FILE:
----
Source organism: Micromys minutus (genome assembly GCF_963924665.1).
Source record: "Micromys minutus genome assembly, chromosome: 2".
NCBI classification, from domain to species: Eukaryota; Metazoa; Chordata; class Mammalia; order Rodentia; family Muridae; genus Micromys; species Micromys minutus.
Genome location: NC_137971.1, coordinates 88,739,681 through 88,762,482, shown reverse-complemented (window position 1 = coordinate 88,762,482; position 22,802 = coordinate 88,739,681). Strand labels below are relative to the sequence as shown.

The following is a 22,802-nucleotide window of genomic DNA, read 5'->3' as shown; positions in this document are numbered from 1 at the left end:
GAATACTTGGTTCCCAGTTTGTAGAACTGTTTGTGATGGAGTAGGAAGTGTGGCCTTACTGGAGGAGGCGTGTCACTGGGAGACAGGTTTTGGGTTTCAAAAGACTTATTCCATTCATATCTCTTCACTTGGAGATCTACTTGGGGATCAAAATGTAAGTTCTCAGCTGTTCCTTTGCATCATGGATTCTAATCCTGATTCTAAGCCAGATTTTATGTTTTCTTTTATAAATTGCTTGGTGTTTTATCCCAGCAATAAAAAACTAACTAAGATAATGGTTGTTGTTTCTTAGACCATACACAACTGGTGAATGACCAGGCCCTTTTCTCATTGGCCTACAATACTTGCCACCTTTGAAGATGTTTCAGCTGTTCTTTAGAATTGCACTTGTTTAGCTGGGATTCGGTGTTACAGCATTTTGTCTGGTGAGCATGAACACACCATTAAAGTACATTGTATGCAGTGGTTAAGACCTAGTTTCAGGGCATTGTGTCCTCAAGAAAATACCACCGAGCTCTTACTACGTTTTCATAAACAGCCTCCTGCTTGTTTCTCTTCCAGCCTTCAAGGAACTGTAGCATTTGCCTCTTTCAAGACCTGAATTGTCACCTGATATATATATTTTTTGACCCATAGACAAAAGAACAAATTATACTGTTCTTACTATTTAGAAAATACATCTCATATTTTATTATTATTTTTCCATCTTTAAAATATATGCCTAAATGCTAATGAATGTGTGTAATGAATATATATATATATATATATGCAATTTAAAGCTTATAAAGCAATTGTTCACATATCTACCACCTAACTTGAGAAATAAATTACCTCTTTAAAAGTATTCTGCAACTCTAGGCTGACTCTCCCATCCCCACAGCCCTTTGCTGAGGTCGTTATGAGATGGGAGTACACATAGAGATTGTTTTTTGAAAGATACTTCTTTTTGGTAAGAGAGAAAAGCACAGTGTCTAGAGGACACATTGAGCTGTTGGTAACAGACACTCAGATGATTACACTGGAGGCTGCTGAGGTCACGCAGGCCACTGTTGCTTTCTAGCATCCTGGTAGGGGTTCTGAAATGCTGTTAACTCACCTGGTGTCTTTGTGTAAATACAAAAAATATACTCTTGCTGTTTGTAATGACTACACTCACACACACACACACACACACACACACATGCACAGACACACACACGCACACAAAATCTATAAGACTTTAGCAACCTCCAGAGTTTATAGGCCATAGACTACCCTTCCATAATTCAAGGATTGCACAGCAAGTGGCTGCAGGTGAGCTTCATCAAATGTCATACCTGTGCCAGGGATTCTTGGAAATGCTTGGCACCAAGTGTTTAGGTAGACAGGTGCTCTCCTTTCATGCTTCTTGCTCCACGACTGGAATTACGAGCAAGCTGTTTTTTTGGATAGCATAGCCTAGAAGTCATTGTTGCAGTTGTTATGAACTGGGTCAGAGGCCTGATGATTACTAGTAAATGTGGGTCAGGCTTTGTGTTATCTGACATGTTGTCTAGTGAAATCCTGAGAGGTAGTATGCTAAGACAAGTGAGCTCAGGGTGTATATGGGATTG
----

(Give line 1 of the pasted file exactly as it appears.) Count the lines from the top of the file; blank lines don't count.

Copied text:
Source organism: Micromys minutus (genome assembly GCF_963924665.1).